by Alton L. Gansky

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Young Toby Matthews, eight years old, undeniably has miraculous powers. But where did they come from, and how did Toby become the center of a new cult?

Patients in a hospital ward are instantly healed.

A killer tornado is stopped in its tracks.

A dying businessman is cured of cancer.

Undeniable miracles are following a rusty station wagon on its journey

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Young Toby Matthews, eight years old, undeniably has miraculous powers. But where did they come from, and how did Toby become the center of a new cult?

Patients in a hospital ward are instantly healed.

A killer tornado is stopped in its tracks.

A dying businessman is cured of cancer.

Undeniable miracles are following a rusty station wagon on its journey west. But the person behind them is no charismatic religious figure. He's the six-year-old son of a poor single mother and the possessor of a gift he can't explain. To multitudes, however, Toby Matthews is about to become a New Age messiah—and to unscrupulous opportunists, a ticket to undreamed-of wealth.

But one person besides his young mother will see Toby for who he really is. Thomas York, a gifted but searching divinity student, finds in Toby a kindred spirit—brilliant, intuitive, hungry for truth. And as an evil beyond their comprehension unfolds, Truth will become their only weapon against a terrifying enemy unseen by all except Toby.

A taut supernatural thriller, The Prodigy probes the influence of the invisible realm on the world around us and the indomitable power of the Light that shines in the darkness.

Author Biography: Alton Gansky is senior pastor of High Desert Baptist Church in Phelan in the California desert and is the author of The Prodigy and of A Ship Possessed and Vanished, both in the J. D. Stanton mystery series. He and his wife, Becky, have three children.

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Editorial Reviews

Publishers Weekly - Publisher's Weekly
Demons, greed, and theological questions about wondrous healings and miracles intermingle in this chilling tale of suspense. Gansky, a clergyman who most recently wrote Distant Memory, combines a flair for atmosphere with supernatural events that will raise a few goose bumps for fanciers of Christian mystery and suspense. In a lonely cabin in the hills of North Carolina, an unwed teenage mother gives birth to a son, Toby. The tension builds as he evinces an unusual intelligence that belies his heredity and environment. Strange things occur when he is six years old, Toby walks down a hospital corridor, and patients are suddenly healed; he speaks to a tornado, which dissipates; he diagnoses physical and mental ailments with just a glance. It's not long before a popular radio talk-show host seizes on Toby as a potential gold mine, and things spin out of control as the boy is cast as a Messiah figure. Despite the intriguing story line, there are some glitches and occasional clich s. Toby's mother is transformed from hillbilly to polished sophisticate in only a year and a half, which is a bit of a stretch, although Gansky is careful to note that she still shows traces of her previous life. The novel disintegrates slightly in its second half, ending with a predictable showdown between the villains and the good guys. Despite these flaws, however, Gansky's credible thriller should gain him some new fans. (May) Copyright 2001 Cahners Business Information.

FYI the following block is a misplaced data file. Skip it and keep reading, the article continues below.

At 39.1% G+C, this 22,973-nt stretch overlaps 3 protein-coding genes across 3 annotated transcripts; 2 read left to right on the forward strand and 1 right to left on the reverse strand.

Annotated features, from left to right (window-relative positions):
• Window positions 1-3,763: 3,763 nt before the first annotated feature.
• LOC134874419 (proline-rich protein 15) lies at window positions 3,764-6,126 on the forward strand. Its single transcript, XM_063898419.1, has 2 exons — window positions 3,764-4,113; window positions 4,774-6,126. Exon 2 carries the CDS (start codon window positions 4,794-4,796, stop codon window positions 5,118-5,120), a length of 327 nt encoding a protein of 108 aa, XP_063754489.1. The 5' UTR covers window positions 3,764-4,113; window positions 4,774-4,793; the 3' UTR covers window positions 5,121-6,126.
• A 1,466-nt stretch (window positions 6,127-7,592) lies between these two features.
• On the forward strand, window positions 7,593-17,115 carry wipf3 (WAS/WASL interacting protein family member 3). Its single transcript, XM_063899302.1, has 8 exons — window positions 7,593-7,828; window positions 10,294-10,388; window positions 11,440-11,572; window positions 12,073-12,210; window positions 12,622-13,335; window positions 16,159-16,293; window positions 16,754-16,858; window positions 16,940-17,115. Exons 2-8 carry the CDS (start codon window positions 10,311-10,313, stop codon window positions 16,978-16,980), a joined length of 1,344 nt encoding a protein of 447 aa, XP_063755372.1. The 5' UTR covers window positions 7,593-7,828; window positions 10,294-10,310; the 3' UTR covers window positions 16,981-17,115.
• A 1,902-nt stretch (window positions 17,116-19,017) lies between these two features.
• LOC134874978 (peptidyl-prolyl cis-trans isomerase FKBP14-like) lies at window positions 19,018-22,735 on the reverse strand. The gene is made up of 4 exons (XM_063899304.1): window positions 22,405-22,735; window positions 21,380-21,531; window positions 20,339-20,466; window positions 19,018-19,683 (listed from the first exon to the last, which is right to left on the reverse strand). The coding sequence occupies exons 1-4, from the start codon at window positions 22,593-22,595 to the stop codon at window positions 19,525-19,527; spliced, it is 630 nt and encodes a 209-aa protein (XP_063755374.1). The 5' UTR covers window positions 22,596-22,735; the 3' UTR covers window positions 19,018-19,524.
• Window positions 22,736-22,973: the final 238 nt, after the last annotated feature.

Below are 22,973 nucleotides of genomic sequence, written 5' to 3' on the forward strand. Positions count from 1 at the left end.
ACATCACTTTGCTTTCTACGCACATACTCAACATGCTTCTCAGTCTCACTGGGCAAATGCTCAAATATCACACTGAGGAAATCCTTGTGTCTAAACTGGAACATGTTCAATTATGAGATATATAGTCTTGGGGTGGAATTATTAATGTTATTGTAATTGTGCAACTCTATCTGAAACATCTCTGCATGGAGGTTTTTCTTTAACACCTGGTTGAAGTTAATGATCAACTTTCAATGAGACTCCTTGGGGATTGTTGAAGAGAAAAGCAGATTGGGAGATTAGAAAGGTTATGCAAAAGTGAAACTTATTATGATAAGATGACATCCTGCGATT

Library Journal
Six-year-old Toby Matthews is a prodigy. He intuitively grasps the way things work and constantly amazes his mother, Mary. Her problems start when she takes Toby to the hospital after his finger is smashed in a car door. The doctor is stunned at how quickly Toby's finger seems to be healing, and when Mary takes her son and slips out through a patient wing, Toby heals the sick people just by walking down a hallway. This "miracle" brings the boy to the attention of Richard Wellman, an unscrupulous radio host who sees Toby as a New Age "Messiah" and his ticket to money and power, and Thomas York, a divinity student who sees God as a philosophical challenge and Toby as a case study. As a supernatural creature stalks Toby, Thomas discovers the depths of a faith he didn't know he had as he teaches Toby about Jesus and the Bible. Gansky's J.D. Stanton mysteries (A Ship Possessed, Vanished) offer a more spine-tingling, terrifying journey into the supernatural aspects of the Bible, but The Prodigy will appeal to readers awaiting the next Frank Peretti. Copyright 2001 Cahners Business Information.

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The Prodigy

By Alton Gansky


Copyright © 2001 Zondervan
All right reserved.

ISBN: 0-310-23556-1

Chapter One

July 14, 2002 Jefferson City, Missouri

I didn't know what to do," Mary Matthews said. "The wind jus' come up and closed the car door on his hand."

"Ouch," the doctor said, grimacing. He was a tall, thin man with gray hair cut near the scalp. Mary judged him to be in his late forties. She also noted that he had kind eyes. A plastic name tag on the breast pocket of his white smock read: Robert Baker, M.D. "When did this happen?"